And if the Founding Fathers ever showed up to explain anything to me, I’d tell 'em…“Y’know, that whole keeping slavery legal and counting black people as 3/4 a person to be represented by their masters…it didn’t work out so great, Jimmy. And don’t get me started on the Electoral College and the two-party monopoly. Please leave before I call an exorcist.”
Well, I guess I’m hoping there will be some Republicans frustrated/angry that the GOP would impeach a President for NOT doing the very thing they don’t want him to do in the first place. It’s part of the whole “wasting taxpayer dollars” logic.
I think part of the problem is also that McConnell and the Senate Republicans have no respect for Reid and the Senate Democrats. They know the Democrats are “reasonable” and “respectful of Senate tradition” (ie, pussies). They know that, if the situation were reversed, no Democrat would pull this stunt. They know that, if they do pull this stunt, and they themselves face a similar situation in the future [lame duck GOP President in his final year, a Democrat-majority Senate], they’ll face no retaliation (ie, the Democrats would be “reasonable” and actually vote on a SCOTUS nominee).
These Senators can’t be impeached for this. Their electorate will reward them for this. There’s just no downside to this betrayal of the constitution.
Unless Reid actually had balls and made it clear to them that this would be War. They might get away with it, but it will be War from here on out. And, should the Democrats ever get power again, they won’t forget the stunt, they’ll do everything in their power, including abolishing the filibuster, including using the “nuclear option” in approving nominees. Reid has some power. He just never uses it. Democrats should, at long last, stop being “reasonable.”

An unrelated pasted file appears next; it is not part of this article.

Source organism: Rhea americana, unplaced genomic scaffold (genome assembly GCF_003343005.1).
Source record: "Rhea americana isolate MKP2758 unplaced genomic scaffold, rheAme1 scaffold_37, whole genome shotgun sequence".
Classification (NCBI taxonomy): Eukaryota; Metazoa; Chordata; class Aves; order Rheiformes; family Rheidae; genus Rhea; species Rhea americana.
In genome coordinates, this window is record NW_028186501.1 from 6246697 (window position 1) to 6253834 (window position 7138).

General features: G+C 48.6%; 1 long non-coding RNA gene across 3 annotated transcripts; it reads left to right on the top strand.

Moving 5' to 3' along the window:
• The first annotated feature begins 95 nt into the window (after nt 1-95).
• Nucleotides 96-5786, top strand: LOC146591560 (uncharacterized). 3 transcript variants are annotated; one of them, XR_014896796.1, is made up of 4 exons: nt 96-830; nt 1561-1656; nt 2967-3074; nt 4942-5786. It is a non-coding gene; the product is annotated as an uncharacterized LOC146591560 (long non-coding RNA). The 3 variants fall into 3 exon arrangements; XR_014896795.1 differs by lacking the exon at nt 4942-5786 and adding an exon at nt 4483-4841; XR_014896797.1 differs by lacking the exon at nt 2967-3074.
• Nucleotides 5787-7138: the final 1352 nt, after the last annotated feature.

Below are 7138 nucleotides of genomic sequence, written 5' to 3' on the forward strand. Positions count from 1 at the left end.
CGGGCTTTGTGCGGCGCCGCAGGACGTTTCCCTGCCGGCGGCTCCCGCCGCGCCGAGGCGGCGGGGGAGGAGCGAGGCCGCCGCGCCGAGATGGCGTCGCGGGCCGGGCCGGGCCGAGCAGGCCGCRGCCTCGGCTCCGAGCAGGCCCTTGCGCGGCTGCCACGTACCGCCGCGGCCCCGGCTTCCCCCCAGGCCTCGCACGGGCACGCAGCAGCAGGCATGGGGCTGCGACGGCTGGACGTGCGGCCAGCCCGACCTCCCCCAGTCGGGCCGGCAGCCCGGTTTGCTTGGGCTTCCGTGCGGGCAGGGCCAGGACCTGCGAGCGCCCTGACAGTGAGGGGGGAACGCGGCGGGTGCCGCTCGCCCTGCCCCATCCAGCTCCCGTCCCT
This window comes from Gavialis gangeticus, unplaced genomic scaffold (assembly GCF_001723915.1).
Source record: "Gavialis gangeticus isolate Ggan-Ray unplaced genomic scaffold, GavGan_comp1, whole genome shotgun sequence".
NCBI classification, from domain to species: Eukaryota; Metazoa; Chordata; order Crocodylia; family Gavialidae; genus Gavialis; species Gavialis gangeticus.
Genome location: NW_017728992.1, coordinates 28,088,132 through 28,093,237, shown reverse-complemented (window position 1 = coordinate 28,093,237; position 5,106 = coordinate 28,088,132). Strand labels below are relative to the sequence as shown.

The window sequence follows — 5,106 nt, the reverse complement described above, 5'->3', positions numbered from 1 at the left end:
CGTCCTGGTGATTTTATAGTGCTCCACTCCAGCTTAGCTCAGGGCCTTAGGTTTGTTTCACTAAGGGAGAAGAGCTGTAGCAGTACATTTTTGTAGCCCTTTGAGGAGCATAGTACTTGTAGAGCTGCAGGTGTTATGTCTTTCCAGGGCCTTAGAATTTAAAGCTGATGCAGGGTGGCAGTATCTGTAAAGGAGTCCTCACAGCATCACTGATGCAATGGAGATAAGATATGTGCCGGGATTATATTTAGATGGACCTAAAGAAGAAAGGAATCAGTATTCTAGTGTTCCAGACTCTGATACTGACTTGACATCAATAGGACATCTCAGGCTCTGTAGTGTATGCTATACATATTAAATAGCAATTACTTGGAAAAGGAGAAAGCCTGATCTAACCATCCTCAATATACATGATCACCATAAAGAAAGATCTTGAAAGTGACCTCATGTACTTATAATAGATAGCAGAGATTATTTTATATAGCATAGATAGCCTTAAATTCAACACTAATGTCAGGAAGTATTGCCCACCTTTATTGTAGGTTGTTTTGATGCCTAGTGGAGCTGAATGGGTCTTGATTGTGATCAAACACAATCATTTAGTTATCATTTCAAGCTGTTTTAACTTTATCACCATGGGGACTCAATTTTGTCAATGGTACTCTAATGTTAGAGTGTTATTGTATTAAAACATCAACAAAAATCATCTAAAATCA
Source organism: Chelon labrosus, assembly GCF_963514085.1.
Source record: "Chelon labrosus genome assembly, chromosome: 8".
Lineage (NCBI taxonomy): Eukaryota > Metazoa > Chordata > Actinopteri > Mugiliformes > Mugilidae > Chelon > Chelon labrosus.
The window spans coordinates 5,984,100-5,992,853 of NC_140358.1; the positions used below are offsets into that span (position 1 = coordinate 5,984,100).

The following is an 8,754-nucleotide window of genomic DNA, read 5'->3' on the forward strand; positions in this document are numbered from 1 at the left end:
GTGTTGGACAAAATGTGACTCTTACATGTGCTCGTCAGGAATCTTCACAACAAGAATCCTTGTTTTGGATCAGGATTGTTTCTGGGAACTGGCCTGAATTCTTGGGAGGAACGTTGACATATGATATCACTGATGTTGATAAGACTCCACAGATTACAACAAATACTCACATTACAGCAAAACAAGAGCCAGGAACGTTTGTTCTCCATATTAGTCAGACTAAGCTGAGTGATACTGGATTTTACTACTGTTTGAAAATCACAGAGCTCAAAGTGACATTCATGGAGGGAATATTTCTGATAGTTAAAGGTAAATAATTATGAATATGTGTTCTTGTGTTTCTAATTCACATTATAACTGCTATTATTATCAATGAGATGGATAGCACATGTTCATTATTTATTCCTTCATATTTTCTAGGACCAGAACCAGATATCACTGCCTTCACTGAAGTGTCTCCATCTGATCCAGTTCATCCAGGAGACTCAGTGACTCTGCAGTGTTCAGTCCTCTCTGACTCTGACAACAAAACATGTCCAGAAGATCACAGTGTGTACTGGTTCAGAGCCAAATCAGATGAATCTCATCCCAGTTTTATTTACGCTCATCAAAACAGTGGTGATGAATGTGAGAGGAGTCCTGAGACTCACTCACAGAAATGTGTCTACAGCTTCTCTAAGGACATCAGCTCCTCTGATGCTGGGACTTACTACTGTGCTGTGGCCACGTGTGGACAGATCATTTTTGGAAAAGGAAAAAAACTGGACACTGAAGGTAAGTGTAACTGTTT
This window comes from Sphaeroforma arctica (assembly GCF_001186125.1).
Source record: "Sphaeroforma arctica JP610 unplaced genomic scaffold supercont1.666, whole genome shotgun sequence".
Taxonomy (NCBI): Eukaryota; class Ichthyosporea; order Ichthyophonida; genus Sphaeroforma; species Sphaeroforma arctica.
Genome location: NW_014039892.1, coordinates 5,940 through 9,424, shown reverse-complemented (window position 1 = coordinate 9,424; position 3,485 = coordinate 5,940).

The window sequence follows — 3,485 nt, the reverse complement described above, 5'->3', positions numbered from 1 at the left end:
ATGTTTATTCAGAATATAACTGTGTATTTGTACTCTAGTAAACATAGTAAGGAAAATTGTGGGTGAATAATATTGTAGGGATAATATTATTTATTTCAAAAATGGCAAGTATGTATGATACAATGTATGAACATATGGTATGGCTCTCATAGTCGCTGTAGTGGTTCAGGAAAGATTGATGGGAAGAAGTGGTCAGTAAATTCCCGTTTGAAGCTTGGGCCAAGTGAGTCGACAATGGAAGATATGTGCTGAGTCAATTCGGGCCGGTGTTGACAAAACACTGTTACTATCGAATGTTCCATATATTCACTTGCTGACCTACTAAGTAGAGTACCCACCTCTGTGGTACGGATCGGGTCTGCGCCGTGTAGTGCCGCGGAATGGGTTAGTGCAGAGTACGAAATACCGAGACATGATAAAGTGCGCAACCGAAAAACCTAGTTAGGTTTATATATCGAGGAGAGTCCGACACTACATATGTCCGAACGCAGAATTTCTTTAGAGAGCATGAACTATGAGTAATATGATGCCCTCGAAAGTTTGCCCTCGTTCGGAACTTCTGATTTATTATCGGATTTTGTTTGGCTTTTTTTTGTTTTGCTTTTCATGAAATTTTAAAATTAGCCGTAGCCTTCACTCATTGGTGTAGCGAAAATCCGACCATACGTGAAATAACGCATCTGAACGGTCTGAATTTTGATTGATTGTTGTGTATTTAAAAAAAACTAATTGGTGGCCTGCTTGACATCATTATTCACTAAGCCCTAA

Didn’t they already do that in 2013?
And the Democrats aren’t innocent of being obstructive when the tables have been reversed. As far as SCOTUS nominations go, they have at least considered individual nominees, although they were never going to pass Bork.
I don’t like what I’m seeing about Obama proposing Sandoval,though.
I’d rather see a proper liberal proposed, and when that nominee gets rejected, put them up again in the senate after the election.
Dishonestly, I completely agree.
To echo what @daneel said above, not only have the Dems played some tomfoolery in the past with nominations (although nothing like this), but I think that gets us back to Hammurabi’s Code and/or scorched earth policy where everything grinds to an absolute halt and (again) the 99% suffers. I don’t know what the Dems do about this, even though I consider it an absolute affront to the Presidency and the Court as well.
Bork is continually raised as an example of “Democrats do it too”, but it’s a false equivalence.
There is a massive difference between refusing to confirm an exceptionally bad candidate (which Bork absolutely was) and refusing to confirm candidates regardless of quality.
The first is the Senate fulfilling its constitutional duty; the second is the Senate abandoning its constitutional duty.
I didn’t say that was an equivalent case. Just that the Democrats have also obatructed appointments. And yes, I think there’s a massive difference between assessing and then rejecting a candidate and a blanket refusal to even consider anyone. The Republican Senators are definitely completely in the wrong here.
Some of these seem a little less than justified too, though: